If people are the product of their environment, then Jurado’s passion for her work was fostered first by her parents, Jose and Ramona, and secondly by her older brother Alejandro, whom Jurado describes as her personal hero.

“My family and I moved to the United States when I was five years old and he was 10. Since then, he has had to take a leadership role that no 10-year-old should ever have to take. From translating legal documents to helping my parents navigate this unknown country, to paving the way for me to go to college, my brother has impacted my life and the lives of everyone around him. A great part of why I am where I am today is because I was fortunate enough to have him guide me and support me through every step of the way.”

Jurado’s educational career has been influenced by key instructors, but especially those at CSUB. “Dr. Rae McNeish and Dr. Lucas Hall have been two of the most impactful professors in my educational career. They are very kind and fun people to be around. Their interest in their work is radiating and contagious.”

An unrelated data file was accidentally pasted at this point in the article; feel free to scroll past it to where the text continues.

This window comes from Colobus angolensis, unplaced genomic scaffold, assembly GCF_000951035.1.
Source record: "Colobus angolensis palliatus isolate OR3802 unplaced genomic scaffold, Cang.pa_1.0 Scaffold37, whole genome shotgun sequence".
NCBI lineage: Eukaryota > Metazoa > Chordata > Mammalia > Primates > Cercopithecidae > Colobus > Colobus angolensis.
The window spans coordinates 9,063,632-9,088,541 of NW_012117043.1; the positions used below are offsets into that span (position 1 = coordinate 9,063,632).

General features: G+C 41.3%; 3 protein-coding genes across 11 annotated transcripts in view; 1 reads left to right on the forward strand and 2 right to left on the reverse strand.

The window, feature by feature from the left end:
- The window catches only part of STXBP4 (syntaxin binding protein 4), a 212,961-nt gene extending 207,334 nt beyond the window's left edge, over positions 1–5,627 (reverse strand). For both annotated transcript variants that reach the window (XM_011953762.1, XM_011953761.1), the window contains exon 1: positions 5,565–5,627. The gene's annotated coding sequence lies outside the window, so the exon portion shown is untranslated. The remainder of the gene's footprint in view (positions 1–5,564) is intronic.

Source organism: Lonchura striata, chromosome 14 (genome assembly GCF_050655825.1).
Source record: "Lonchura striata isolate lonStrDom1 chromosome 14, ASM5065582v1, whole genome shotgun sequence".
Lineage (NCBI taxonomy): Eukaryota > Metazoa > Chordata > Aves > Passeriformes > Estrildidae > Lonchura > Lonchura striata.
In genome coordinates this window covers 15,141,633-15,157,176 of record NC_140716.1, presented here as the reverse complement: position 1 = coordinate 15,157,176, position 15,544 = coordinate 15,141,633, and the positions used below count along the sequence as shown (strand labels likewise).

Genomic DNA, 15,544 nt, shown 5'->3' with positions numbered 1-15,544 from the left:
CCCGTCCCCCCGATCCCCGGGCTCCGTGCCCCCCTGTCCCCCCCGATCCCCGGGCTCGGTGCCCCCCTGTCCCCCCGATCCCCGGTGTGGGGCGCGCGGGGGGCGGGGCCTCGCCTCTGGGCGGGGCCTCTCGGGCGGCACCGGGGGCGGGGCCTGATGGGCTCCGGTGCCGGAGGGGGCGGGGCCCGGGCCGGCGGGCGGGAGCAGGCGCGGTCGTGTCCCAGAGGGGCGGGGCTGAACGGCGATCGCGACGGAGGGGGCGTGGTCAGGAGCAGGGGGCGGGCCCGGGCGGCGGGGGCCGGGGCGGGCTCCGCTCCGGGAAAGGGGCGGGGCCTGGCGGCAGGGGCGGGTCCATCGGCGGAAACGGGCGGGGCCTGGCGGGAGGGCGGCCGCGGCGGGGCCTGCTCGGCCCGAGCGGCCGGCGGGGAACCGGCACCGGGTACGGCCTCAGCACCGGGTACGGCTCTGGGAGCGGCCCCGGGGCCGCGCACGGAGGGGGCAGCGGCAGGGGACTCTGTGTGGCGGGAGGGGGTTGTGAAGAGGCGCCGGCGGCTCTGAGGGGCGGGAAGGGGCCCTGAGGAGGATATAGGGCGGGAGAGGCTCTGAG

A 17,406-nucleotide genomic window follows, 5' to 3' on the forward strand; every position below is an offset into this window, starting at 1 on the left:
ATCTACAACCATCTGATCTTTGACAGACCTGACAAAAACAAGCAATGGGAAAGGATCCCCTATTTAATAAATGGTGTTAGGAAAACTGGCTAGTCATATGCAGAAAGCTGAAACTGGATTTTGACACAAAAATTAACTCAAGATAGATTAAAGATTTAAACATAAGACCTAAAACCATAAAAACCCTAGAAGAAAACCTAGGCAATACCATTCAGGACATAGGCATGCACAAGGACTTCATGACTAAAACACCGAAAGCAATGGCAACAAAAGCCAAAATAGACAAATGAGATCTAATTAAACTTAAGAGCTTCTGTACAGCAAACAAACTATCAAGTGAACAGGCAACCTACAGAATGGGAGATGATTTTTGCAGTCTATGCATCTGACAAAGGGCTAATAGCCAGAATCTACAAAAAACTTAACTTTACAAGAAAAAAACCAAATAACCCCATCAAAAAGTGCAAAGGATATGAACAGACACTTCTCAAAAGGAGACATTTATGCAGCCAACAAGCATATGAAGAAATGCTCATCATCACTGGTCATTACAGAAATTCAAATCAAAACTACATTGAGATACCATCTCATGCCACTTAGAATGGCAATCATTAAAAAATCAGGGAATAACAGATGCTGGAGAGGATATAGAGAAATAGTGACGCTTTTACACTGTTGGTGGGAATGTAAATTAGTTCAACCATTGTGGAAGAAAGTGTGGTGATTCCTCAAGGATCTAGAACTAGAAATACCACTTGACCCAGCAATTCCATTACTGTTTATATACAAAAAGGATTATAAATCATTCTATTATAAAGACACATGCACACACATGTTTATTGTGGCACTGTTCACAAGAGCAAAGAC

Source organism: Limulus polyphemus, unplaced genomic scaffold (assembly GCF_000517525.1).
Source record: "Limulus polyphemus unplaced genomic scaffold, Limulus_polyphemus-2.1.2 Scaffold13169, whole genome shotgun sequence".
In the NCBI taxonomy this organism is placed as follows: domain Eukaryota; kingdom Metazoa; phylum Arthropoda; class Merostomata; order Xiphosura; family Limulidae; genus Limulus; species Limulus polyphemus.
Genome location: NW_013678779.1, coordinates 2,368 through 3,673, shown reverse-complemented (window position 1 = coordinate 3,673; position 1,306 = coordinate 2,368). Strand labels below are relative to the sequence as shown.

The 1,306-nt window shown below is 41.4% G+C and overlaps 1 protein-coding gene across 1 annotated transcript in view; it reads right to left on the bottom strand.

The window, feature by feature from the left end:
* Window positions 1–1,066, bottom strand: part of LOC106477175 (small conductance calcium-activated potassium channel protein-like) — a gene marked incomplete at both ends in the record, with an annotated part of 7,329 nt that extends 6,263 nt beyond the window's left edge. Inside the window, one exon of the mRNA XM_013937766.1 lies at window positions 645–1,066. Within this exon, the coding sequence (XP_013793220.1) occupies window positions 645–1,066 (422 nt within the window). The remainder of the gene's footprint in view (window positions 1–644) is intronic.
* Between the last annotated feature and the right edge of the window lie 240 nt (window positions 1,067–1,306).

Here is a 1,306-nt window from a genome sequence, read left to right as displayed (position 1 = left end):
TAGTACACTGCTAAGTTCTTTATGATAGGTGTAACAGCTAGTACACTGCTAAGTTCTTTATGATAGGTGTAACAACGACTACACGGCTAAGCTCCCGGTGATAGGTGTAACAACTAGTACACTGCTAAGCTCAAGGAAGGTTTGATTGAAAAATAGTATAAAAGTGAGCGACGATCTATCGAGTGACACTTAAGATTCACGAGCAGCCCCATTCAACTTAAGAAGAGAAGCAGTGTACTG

McNeish recognizes the traits of a successful scientist in Jurado. “She is inherently curious about the natural world. She is inquisitive and easily engages others when she discusses her interests and experiences, and her excitement is always accompanied by a smile. I appreciate that Jurado strives forward to contribute to our understanding of the natural world while she navigates the opportunities and challenges before her.”

But conservation and school are not the only things in Jurado’s life. “When I am not working or studying, I am spending time with my family. I am a very family-oriented individual, so for the most part, my free time is spent with them. Whether it be playing volleyball in the backyard, going on hikes, having movie nights or playing Nintendo with them, my free time is spent with family.”

Jurado includes nature among the things she loves so much. “One of my favorite places to visit is the Kern River within Sequoia National Forest. The river is only a short drive away, which allows me to visit it frequently. Not only that, but it is secluded from the city, which makes for a relaxing environment that allows me to decompress and ground myself after a hard-working week. The sound of the flowing water crashing against the rocks brings me back to my hometown in Mexico, which makes me feel a little closer to home.”